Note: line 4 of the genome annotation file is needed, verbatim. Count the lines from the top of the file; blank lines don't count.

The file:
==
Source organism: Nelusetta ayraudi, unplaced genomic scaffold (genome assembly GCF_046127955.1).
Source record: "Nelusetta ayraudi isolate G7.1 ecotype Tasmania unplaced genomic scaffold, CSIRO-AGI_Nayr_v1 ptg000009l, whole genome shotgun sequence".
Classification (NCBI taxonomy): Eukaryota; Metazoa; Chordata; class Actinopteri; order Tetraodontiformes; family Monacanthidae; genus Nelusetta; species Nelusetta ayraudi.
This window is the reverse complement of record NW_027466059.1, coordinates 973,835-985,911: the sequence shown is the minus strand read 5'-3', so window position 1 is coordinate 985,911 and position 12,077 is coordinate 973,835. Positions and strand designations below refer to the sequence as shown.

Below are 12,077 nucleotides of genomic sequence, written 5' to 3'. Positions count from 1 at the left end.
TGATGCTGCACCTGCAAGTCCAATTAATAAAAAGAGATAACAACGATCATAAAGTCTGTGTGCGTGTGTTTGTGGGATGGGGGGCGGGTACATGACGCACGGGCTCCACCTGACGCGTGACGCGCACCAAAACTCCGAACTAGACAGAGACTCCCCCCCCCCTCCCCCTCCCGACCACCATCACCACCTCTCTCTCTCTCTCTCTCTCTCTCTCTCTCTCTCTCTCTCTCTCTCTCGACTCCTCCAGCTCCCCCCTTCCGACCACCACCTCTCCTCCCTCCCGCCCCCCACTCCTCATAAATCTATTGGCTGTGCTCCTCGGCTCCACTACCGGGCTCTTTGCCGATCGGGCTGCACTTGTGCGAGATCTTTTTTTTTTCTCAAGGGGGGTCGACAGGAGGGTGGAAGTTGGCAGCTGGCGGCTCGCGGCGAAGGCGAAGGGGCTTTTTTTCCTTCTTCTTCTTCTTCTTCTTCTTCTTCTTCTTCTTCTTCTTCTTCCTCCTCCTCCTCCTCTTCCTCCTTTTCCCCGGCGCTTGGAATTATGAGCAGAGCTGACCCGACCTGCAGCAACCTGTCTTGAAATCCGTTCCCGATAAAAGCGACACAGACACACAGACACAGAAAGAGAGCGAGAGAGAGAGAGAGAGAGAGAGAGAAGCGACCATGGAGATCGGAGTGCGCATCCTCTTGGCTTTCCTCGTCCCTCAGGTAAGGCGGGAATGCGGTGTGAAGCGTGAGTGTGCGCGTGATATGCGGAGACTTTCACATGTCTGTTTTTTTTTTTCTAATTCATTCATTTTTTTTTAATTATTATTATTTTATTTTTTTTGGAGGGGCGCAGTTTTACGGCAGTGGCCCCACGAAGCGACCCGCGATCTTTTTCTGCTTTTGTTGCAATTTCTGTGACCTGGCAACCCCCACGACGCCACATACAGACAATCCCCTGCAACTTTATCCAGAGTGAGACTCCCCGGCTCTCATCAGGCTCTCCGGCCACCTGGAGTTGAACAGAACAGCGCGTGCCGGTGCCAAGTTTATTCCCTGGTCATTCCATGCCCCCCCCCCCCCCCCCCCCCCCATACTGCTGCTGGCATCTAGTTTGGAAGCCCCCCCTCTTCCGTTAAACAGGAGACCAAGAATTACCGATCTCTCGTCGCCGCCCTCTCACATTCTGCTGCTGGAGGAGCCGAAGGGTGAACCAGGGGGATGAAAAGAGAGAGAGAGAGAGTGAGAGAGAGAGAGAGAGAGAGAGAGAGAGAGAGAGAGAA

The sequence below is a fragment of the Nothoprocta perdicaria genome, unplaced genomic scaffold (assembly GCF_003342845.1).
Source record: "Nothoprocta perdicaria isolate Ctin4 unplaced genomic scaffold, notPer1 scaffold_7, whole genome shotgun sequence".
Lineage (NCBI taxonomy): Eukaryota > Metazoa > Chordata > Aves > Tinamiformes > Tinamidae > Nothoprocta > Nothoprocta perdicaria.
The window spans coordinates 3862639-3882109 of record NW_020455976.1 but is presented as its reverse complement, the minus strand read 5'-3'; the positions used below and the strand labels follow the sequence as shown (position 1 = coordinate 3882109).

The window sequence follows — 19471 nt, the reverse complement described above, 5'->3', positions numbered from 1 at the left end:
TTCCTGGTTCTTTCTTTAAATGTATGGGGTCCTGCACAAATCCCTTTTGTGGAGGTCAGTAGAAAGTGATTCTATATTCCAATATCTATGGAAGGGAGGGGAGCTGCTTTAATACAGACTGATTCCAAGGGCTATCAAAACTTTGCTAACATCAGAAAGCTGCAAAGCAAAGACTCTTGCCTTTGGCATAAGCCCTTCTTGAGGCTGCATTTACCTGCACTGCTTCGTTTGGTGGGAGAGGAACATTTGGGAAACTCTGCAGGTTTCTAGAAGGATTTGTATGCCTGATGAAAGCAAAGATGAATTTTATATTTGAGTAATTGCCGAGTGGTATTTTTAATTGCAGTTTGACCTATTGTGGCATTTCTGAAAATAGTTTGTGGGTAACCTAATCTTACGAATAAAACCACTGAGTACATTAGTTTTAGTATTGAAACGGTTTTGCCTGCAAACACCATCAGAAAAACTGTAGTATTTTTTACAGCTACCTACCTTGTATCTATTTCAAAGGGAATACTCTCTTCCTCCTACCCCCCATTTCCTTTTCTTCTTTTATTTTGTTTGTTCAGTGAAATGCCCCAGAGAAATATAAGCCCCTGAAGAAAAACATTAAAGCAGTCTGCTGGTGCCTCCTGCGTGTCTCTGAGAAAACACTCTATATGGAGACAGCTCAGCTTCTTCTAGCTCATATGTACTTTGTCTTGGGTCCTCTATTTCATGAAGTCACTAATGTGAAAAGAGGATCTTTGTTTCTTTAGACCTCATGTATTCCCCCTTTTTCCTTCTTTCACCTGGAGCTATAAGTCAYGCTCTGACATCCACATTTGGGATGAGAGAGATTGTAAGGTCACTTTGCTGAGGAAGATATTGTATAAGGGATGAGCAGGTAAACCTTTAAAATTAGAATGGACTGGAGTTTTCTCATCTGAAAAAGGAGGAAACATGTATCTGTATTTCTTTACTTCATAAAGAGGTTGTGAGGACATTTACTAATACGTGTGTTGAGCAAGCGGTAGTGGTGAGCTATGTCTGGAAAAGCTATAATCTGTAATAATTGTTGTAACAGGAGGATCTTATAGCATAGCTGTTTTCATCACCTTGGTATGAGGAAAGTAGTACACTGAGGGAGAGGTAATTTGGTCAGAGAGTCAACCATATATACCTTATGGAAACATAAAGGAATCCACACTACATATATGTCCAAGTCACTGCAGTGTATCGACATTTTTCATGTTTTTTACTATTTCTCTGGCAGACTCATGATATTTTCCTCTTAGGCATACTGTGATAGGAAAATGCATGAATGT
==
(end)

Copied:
This window is the reverse complement of record NW_027466059.1, coordinates 973,835-985,911: the sequence shown is the minus strand read 5'-3', so window position 1 is coordinate 985,911 and position 12,077 is coordinate 973,835. Positions and strand designations below refer to the sequence as shown.